### Say Hello to Hailey Hopping Hare

I’m Hailey the Hopping Hare, I’m the skip-counting master.
This is a skill that helps to count things faster;
Learn to count up or down by a number other than one.
Quick like a bunny, you soon will be done.
Keep in mind that skip counting is repeated addition.
Moving swiftly through problems is my main mission.

WHAT is hopping? Students use place value and number sense to add or subtract numbers. Students first start with the bigger number in the problem; this number is the starting point for hopping. Then they decompose or break apart the second number by place value (into 10’s and 1’s). Depending on the problem, students will either add or subtract, hopping first by 10’s and then by 1’s. Students label numbers above hops to help ensure solution is correct.  Read more about Hailey’s strategy below or download the complete unit here.

WHY is hopping important?  When students use the hopping strategy, they are essentially skip-counting by 10’s and 1’s. This helps strengthen mental computation, builds number sense and solidifies foundational place value skills. It also serves as an efficient method for students to double-check solutions. Furthermore, hopping can easily be extended to larger numbers and multi-step problems because it tracks mathematical thinking and steps taken to complete problem.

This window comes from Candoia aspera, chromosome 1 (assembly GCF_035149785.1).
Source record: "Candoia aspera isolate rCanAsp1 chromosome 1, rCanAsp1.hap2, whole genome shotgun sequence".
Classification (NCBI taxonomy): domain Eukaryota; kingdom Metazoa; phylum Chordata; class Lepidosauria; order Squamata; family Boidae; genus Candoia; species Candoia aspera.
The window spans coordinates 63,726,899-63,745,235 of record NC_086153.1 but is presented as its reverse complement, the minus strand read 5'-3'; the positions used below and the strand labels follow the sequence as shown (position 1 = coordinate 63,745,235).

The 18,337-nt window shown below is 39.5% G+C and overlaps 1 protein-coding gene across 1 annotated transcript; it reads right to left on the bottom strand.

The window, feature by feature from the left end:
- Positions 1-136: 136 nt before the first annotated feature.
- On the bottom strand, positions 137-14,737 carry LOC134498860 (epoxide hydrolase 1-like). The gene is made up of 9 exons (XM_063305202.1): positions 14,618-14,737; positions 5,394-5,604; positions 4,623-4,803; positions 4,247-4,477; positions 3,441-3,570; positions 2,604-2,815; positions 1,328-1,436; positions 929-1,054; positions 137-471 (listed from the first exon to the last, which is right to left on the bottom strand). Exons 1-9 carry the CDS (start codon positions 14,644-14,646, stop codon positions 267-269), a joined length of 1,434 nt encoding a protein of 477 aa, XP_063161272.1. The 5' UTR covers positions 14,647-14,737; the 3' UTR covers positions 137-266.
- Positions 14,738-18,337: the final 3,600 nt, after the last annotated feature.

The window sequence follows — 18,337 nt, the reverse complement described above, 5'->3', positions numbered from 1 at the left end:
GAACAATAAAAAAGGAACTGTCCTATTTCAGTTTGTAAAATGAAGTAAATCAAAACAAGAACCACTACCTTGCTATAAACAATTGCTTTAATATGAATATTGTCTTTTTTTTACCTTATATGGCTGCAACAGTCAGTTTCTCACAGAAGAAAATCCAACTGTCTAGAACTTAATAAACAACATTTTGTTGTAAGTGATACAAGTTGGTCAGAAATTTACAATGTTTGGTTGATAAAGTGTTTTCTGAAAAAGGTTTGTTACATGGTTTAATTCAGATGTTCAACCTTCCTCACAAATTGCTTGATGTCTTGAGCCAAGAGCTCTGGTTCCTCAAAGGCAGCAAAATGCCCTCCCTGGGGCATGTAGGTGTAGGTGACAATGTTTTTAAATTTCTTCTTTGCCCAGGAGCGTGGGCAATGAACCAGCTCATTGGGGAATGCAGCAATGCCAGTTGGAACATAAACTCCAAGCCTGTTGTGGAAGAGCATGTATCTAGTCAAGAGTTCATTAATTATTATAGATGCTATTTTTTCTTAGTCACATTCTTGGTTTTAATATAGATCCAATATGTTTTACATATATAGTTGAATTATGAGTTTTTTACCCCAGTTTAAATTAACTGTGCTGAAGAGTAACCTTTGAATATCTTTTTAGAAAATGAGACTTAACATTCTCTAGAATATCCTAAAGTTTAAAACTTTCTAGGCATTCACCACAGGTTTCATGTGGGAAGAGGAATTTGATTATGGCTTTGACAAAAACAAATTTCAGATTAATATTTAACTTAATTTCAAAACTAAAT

HOW do I teach hopping? Teach hopping in isolation first so that students become familiar with the process of identifying larger number and decomposing smaller number by place value.  Use patterned, pre-labeled or open number lines until students can proficiently count and track hops (see examples). After proficiency is demonstrated, introduce an open number line where students determine the starting point then draw and label hops without support.

WHEN should I use hopping? This is an ideal strategy for developing mathematicians who have a solid place value and number sense foundation. It is most effective to introduce the hopping strategy after students become proficient with the counting strategy. When larger numbers are used, students quickly realize that counting becomes inefficient and laborious. Hopping allows students to employ counting skills they are comfortable with, but increases rigor and mathematical practice.

Supply models and provide kinesthetic practice.  Select appropriate number lines according to students’ individual needs. Some students will easily grasp hopping and will be able to use the open number line while others will need the patterned number line to see and count the 10’s and 1’s. Make a large patterned number line for kinesthetic learners and have them physically hop the numbers. Students will not only love this activity, the multi-modal approach reinforces learning.

Make Hailey pointers. Cut out and laminate Hailey patterns and use a hot glue gun to adhere to craft sticks. Students can use a Hailey pointer to hop the numbers in each problem.

Practice skip-counting. Some students struggle with skip counting and could benefit from repeated practice. Chanting by 100’s, 10’s and 1’s while walking in line, calendar time, even clean-up time all serve as great practice opportunities. Be sure to vary starting points so to ensure that students aren’t just counting by multiples of 100’s, 10’s or 5’s. (For example start at 57 and count by 10’s, then switch and count by 1’s.)